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Hoops hoping for perfect 10

Celtic have sights set on history in ferocious rivalry


Celtic manager Neil Lennon. Photo: PA

Celtic manager Neil Lennon. Photo: PA

Celtic manager Neil Lennon. Photo: PA

Football leagues across the globe are preparing for a new season like no other as the world learns how to cope with Covid-19.

But Scotland will experience a momentous top-flight campaign for another reason. Realistically, either Celtic will clinch a record 10th consecutive title or Rangers will win their first championship since they emerged from the Ibrox liquidation of 2012.

Both halves of Glasgow had previously enjoyed nine successive titles before Celtic did it for a second time when last season was called to a premature end in May. Bragging rights which far transcend a normal title success are at stake.

The 1997/98 season offers a taste of what lies ahead. Wim Jansen achieved hero status in his only season in the east end of Glasgow by leading Celtic to the title and 'stopping the 10' against the odds as Henrik Larsson announced himself to the Parkhead faithful.


The ferocity of one of world football's most relentless rivalries heightened even further. Former Celtic midfielder Paul Lambert claims nothing else in his career came close to the intensity of that season and he ranks it as his most important trophy win. This from a man who won the Champions League with Borussia Dortmund a year after leaving Motherwell without any firm offers.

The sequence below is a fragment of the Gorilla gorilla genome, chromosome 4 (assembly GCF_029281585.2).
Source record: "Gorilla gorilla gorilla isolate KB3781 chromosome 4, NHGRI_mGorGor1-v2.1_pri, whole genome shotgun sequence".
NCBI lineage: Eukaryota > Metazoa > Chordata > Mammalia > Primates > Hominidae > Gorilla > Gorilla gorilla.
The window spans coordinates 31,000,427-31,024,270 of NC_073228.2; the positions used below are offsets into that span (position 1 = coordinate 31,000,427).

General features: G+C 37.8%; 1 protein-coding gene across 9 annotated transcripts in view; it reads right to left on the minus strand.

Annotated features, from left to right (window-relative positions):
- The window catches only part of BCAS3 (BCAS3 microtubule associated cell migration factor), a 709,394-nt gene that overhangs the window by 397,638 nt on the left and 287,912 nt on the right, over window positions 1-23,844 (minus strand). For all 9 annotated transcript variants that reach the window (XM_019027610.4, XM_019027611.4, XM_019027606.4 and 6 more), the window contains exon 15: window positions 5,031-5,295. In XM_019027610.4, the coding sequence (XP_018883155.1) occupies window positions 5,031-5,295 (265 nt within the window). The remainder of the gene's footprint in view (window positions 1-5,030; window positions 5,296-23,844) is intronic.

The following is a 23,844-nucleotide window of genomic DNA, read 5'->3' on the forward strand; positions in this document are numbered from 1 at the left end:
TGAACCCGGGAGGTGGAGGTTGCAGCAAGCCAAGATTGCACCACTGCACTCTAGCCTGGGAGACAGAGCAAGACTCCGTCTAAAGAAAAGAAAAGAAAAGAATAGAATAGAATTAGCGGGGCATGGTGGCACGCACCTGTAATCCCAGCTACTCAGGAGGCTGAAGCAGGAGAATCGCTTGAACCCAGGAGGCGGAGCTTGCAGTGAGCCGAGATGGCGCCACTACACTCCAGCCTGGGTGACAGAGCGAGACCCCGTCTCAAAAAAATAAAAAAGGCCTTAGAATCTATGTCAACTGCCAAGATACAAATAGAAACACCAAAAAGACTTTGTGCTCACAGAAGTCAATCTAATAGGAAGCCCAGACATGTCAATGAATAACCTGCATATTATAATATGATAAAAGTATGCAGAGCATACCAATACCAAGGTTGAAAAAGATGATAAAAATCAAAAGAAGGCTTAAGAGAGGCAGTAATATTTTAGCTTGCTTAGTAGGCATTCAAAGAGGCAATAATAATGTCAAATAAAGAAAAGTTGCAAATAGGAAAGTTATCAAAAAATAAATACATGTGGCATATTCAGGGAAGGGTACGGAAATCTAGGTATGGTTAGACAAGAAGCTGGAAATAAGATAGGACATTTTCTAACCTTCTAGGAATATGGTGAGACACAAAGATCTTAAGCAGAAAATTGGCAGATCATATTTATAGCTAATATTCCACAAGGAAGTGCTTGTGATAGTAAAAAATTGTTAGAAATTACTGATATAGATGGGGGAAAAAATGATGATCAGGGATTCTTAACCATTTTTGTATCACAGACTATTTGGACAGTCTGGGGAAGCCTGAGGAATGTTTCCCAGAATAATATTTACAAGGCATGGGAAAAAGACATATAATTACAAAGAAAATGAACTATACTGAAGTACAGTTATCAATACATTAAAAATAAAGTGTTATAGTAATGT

However, Neil Lennon has claimed his Celtic players are not under the same duress as they were last term.

Speaking after confirmation of their latest success, the Hoops boss said: "I wouldn't say the pressure is off but it's certainly not as intense. They have equalled nine now and going for 10 is something very special and something we can all look forward to."

The heat is most certainly on at Ibrox. While Steven Gerrard has been afforded time courtesy of the years of struggles on and off the park which preceded his arrival, the former England captain will know he has to deliver trophy success after two barren years.

The Liverpool hero retains the trust of the Gers support after delivering definite improvement and securing unexpected progress in each of his two European campaigns. But the Ibrox support have been starved of a major trophy since 2011 and Gerrard faces the prospect of being revered like Jansen is in the other half of Glasgow, or known in the city as the man who failed to stop the 10.

Both managers have their challenges. Rangers' title push collapsed after New Year in each of the past two seasons and, with Jermain Defoe nursing a hamstring injury, he has to keep Alfredo Morelos motivated after the previously prolific striker struggled following the winter break.

Lennon needs a new goalkeeper and will be desperate to keep Odsonne Edouard fit and at the club, particularly after Leigh Griffiths reported for pre-season out of shape in a throwback to the days when footballers piled on the pounds during long close seasons.

The 1998 title race actually featured a third party in Hearts, who finished seven points adrift of Celtic after winning just one of their last seven matches.

Although Aberdeen and Motherwell have kept the bulk of their squads intact, the financial impact of the pandemic will make the chances of the Scottish Premiership being anything other than a two-horse race even more fanciful.